I appealed the rejection, pointing out that there are already screensavers on the App Store. I got to speak to someone at Apple, who told me that the appeal board’s final decision is that the rejection stands. So going forward, no screensavers will be allowed on the App Store.

I post this information in the hope that it will save other people from wasting their time and/or money. Since the policy had invalidated my only reason for signing up, in my case Apple made an exception, canceled my developer account at my request, and refunded the membership fee.

Obviously it’s up to Apple what criteria they want to set for entry in the Mac App Store, as (for the moment at least) there are plenty of other places to distribute Mac software. I can’t help but be disappointed, though. I plan to focus my spare time programming back towards open source projects and Android.

Did the Mac just die?

Months ago, I outlined what I considered a nightmare scenario: that Apple would gradually lock down OS X to be like iOS, with Apple exercising absolute control over what software you were allowed to run, and requiring that software be developed in Objective-C, like on the iPhone and iPad.

Yesterday, it started to happen. Apple announced the App Store for the Mac. Just as with the iPhone, there’s now an annual fee to be a Mac developer for the store, and a long list of things your software is not allowed to do. For example, you’re not allowed to ship software that looks too similar to Apple’s software, or duplicates its functionality. Want to write a Finder replacement or iTunes alternative, or perhaps a web browser? Bad luck, Apple may prevent your software from being shipped via the App Store.

You’re also not allowed to use third party installers. You’re not allowed emulators. You’re not allowed copy protection, you’re not allowed to present a license screen, you’re not allowed to leave shortcuts on the desktop, you’re not allowed to mention that your app is available for Windows or syncs with Android, you’re not allowed to do software rental.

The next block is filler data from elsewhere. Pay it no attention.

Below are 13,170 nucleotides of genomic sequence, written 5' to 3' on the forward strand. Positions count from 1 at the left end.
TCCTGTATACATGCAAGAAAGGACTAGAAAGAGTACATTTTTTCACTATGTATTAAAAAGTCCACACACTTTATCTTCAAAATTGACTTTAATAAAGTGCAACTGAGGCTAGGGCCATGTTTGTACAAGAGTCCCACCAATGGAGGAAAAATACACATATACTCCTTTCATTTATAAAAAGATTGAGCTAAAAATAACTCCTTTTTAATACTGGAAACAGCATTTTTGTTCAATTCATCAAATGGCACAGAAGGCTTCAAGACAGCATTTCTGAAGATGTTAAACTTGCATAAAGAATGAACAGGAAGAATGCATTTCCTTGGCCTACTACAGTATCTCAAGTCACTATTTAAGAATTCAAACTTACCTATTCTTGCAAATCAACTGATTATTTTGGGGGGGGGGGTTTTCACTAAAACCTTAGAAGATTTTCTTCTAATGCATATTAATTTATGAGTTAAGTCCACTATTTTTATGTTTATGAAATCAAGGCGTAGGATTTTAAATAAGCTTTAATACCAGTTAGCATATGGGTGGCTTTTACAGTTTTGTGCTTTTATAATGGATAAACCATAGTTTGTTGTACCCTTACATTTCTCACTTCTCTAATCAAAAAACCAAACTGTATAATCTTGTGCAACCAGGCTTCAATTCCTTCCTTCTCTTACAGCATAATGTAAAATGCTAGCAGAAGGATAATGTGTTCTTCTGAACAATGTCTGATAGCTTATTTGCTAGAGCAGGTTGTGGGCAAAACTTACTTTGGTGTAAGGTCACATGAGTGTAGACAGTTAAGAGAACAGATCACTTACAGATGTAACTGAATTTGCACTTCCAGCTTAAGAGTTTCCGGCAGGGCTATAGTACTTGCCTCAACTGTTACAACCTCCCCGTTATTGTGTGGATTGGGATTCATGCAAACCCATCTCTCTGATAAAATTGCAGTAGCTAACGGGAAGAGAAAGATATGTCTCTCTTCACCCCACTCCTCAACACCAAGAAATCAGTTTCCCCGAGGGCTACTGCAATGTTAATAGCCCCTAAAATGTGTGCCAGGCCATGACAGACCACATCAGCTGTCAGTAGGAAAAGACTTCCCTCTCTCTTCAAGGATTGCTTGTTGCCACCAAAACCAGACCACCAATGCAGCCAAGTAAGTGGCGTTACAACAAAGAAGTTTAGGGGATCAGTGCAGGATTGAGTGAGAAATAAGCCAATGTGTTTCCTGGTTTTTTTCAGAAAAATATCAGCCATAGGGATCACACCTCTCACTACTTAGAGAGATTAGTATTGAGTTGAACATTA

“We never said that 2010 wouldn’t be like 1984.”

Of course, Steve Jobs was quick to point out that there are still going to be alternatives to the App Store for distributing your software.

For now.

But a chance comment on Macintouch made me think: Lion is the last big cat. Could OS X Lion also be the last planned unlocked OS X? Steve Jobs talked about the “virtuous circle” of iOS feeding back into the Mac–could the Macs of 2012 ship with iOS, with a proper unlocked OS X reserved for developers, and priced to match?

I was trying to convince myself that I was reading too much into it all, and then the next clue surfaced today: Apple deprecated the JVM. They are no longer interested in assisting users in running Java applications on their Macs, and warn that there may be no JVM in OS X Lion, let alone a JDK. If you’re a Java developer using a Mac, it’s time to start migrating, unless you want to count on Oracle releasing a JDK for the Mac before Lion ships. And that’s unlikely, because it would be an immense amount of work for them.

In addition, the App Store rules say no Java apps are allowed. The new MacBook Air ships with no Flash plugin, and Safari will no longer prompt you to install it if you visit a page that uses Flash. Other Macs will be following suit.

So here we go. The Mac is turning into a big iPad. Thanks, all you lemmings who bought crippled iPhones and iPads, you’ve convinced Apple that it can get away with crippling the Mac as well. So after 23 years of using Apple computers, my current Mac looks like it could be my last. I’m not the only person seeing lockdown in the Mac’s future either.

I’m going to hold out for a little longer and see what happens. So far OS X Lion doesn’t offer anything I want, but maybe there will be something worthwhile announced before it ships. Maybe Mac users or developers won’t accept the App Store. Maybe.

But I’m suddenly very wary of investing in any new Mac software, when I could be switching platform in a year. And I’m looking at the state of video editing on Linux, because I really don’t want to go anywhere near Windows.

Update: It’s reported that Steve Jobs has dismissed the idea of a Mac app store with mandatory Apple approval. Which is great, but I’m sure he can change his mind, and it doesn’t stop OS X being removed from low-end machines and replaced with iOS as I’ve suggested.